Canada law recognizes two types of lease agreements. Firstly, it is not always necessary to write anything down and sign it. The parties can simply agree ‘on a handshake’. However these verbal rental agreements may be difficult to enforce in the absence of an impartial witness.
Hence it makes more sense to have a written lease that clearly specifies the following critical aspects of the tenant-landlord relationship:
# The property the tenant leases from the landlord
# Details of the parties to the agreement
# What the ‘property’ includes, and what it does not
# The period of the lease and whether it may be renewable
# The conditions / circumstances whereby the lease ends
Both types of lease agreements should therefore define the legal responsibilities and rights of the landlord and tenant. This forms the basis for resolving any disputes that may arise in future. Courts lean heavily on them when reaching decisions.
Disputes Over Lease Agreements in Alberta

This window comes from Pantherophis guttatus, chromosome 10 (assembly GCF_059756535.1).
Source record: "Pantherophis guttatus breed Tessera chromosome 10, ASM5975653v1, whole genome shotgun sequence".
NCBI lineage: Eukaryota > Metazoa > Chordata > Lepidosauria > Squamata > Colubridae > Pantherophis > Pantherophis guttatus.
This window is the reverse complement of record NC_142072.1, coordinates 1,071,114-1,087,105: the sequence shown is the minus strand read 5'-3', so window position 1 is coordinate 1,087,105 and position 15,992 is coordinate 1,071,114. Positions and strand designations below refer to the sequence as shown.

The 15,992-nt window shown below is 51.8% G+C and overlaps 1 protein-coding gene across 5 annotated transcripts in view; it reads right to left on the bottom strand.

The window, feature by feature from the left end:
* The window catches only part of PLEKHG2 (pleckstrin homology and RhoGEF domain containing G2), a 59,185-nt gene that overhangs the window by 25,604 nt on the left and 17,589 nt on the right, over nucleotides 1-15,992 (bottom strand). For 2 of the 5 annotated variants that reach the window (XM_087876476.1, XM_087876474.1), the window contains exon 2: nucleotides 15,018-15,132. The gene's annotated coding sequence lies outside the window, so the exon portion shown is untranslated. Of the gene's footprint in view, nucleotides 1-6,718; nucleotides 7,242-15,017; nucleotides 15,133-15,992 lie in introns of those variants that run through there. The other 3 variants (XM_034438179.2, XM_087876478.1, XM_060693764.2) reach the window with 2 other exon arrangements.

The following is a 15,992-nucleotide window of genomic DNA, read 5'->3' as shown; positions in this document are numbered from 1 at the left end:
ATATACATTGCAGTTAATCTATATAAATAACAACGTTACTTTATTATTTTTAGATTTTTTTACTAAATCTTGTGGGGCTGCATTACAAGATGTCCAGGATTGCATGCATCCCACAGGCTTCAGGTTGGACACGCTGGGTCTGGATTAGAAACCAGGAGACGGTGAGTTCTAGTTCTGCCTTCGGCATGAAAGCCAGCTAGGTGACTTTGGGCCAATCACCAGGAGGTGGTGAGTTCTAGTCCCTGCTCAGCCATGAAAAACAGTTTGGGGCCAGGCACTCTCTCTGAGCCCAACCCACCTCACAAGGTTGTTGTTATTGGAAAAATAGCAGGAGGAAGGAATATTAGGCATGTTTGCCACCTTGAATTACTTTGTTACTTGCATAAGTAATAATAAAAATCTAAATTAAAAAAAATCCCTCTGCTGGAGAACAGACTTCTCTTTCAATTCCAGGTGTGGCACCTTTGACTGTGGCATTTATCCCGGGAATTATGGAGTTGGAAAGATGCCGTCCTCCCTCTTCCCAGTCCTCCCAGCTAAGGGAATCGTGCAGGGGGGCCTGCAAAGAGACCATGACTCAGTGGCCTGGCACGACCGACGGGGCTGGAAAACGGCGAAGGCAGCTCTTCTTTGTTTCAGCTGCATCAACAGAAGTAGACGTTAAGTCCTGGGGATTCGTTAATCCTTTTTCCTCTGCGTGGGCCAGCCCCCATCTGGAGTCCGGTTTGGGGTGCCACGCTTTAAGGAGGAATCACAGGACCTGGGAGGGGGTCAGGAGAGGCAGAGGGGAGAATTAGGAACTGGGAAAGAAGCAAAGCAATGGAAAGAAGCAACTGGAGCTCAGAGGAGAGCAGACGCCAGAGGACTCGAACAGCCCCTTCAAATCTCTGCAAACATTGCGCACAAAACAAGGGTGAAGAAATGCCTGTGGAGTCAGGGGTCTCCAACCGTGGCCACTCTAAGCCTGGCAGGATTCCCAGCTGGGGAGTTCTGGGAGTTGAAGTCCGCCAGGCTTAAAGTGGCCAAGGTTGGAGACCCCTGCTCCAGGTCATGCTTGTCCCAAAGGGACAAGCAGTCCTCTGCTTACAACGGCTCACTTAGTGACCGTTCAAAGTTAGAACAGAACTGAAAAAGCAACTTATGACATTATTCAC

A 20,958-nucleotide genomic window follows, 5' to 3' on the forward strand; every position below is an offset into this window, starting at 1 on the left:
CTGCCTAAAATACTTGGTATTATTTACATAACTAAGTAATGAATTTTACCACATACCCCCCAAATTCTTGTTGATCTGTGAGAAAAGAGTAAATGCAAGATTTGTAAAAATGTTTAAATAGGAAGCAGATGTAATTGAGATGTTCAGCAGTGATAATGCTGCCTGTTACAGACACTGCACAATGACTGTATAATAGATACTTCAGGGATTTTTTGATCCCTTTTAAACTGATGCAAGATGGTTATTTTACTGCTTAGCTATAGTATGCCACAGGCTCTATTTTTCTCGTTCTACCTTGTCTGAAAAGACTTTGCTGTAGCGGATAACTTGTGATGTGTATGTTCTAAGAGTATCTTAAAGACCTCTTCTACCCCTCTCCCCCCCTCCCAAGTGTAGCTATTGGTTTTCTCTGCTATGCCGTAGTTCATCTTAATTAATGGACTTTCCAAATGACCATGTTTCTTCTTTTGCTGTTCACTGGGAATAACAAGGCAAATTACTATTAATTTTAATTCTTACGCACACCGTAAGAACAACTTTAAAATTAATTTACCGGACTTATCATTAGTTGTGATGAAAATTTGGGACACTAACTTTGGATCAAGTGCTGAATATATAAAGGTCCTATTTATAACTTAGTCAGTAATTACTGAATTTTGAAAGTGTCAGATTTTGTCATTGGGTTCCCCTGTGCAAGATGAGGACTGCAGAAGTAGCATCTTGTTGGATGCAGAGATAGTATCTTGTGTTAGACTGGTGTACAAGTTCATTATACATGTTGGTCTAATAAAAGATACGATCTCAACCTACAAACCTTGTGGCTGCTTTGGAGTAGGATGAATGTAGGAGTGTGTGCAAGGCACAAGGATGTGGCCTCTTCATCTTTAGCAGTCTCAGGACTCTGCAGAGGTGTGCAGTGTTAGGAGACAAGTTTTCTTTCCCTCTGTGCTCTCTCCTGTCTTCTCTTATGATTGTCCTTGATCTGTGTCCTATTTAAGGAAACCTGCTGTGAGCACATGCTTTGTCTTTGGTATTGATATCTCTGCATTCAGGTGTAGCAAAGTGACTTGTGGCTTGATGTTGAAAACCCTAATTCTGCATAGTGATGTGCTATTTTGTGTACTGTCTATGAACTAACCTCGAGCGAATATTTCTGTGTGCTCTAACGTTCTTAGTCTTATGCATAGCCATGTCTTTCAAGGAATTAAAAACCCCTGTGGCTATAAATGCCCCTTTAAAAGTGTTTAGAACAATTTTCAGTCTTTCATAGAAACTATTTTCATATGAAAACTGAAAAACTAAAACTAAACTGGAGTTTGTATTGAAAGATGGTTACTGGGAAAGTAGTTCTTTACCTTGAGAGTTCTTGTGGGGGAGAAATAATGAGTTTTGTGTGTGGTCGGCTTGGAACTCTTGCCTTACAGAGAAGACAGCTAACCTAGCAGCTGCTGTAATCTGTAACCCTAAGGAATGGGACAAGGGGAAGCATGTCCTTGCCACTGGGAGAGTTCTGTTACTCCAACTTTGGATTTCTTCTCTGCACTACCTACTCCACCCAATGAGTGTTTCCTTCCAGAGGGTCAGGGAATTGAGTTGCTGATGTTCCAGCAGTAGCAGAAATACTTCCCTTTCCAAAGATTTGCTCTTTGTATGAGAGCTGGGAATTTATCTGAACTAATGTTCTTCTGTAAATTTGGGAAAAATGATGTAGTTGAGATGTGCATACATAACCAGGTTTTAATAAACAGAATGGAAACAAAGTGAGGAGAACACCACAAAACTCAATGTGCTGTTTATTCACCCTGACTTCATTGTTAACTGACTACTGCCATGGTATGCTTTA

The Canadian Housing and Mortgage Corporation says it’s important to note local province and territory policies because these may vary.
In Alberta, a landlord may evict a tenant ‘on reasonable grounds’ by serving written notice. However the tenant may dispute the decision unless the eviction is over non-payment of rent.
In that instance, the landlord must approach either a court, or the Residential Tenancy Dispute Resolution Service (RTDRS) for a ruling on the eviction. Written lease agreements make their task easier, and are more likely to confirm what the parties originally agreed.
Grounds for Eviction of Tenants
Most disputes in Calgary arise when tenants withhold rent to force landlords to do something like effecting repairs. This is against the law because a landlord is “legally entitled to have the rent paid in full when it’s due” according to the Alberta Government portal.
Other causes underlying a potential eviction include damaging the rental premises, disturbing / endangering other tenants, and breaking the terms of a rental agreement.
As is the case with rental agreements themselves, eviction notices should also be in writing. They should confirm the reason for the eviction, any outstanding rent and the day and time tenancy ends.
The Importance of Reference Checking Tenants
In our experience the majority of defaulting tenants are ‘serial offenders’ who happily move from property to property in exchange for the pleasure of living rent free. Stonegate Equity cannot overemphasize the need to reference check thoroughly. It is far better to have rental property standing empty for a month, than to host a squatter free while paying for lawyer to evict them.